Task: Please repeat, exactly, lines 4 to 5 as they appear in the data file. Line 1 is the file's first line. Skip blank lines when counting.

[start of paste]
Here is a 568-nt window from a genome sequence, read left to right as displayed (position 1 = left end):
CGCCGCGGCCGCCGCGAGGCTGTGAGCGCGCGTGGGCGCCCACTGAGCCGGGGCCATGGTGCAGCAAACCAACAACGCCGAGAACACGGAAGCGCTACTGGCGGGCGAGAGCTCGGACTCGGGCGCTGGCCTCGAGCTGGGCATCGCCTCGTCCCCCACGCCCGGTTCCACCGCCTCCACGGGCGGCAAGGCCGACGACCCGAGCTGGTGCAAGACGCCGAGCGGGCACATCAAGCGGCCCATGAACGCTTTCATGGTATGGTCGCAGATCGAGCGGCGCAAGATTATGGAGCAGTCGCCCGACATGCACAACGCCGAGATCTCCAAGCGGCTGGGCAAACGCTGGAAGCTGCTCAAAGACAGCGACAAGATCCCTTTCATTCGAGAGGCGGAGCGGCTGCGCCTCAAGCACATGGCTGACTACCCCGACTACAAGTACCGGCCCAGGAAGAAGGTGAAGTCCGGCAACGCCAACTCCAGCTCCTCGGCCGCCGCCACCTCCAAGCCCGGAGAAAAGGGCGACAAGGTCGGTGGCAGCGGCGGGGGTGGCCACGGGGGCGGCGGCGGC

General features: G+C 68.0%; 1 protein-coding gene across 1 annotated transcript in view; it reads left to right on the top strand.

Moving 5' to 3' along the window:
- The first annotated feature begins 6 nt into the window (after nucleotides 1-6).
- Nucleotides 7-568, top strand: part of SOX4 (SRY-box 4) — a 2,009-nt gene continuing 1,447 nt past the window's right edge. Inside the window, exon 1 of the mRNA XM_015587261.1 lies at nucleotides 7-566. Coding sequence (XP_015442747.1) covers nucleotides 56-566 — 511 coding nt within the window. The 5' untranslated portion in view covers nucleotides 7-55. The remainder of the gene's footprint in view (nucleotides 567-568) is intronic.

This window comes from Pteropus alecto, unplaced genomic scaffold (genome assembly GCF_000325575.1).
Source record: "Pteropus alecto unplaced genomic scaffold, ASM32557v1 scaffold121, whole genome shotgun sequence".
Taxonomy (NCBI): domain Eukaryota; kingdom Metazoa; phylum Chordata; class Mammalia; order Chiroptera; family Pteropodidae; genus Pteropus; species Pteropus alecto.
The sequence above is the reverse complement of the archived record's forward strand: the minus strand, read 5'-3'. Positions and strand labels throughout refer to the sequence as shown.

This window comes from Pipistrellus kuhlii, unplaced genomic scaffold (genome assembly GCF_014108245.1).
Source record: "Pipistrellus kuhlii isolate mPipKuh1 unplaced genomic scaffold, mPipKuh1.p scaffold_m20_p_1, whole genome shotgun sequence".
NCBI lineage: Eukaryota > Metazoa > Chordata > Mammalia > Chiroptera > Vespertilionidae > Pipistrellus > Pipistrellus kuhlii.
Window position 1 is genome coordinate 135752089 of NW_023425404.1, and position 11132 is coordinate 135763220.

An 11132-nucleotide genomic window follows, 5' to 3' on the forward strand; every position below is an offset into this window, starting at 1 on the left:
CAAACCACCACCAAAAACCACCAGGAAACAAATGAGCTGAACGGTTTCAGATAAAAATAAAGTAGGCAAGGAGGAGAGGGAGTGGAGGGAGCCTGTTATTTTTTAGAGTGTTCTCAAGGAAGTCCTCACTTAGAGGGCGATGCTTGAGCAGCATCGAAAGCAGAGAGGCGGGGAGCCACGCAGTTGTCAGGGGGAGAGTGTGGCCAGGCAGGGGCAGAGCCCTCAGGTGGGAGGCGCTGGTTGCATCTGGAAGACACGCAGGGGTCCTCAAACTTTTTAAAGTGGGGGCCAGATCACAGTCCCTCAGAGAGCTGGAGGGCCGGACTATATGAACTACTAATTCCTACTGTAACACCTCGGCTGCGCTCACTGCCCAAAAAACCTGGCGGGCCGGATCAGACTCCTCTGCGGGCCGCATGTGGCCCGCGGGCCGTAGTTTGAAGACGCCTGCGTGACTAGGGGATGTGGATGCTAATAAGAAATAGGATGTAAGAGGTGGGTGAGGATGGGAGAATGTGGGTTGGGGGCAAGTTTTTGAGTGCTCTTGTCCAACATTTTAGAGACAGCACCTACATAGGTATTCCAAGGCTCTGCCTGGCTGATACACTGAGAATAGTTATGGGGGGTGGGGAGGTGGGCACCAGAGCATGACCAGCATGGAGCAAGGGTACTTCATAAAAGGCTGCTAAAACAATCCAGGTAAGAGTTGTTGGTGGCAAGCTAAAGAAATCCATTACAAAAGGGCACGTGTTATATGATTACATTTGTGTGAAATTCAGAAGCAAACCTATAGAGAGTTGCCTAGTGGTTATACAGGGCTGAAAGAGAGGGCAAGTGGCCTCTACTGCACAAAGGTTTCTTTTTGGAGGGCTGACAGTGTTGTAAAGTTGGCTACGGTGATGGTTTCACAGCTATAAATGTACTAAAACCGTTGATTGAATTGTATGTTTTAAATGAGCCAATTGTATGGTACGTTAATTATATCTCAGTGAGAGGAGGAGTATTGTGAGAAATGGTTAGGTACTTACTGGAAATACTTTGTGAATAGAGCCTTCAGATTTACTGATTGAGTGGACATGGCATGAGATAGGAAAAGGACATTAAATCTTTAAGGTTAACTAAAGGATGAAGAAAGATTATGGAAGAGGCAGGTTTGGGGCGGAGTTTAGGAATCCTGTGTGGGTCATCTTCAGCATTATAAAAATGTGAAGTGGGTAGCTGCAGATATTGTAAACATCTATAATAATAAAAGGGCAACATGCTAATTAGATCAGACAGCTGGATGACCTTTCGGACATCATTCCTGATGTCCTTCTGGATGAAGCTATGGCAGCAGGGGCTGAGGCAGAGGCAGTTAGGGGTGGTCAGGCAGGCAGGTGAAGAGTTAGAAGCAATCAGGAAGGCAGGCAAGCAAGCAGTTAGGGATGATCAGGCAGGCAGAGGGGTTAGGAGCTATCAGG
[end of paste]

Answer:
Moving 5' to 3' along the window:
- The first annotated feature begins 6 nt into the window (after nucleotides 1-6).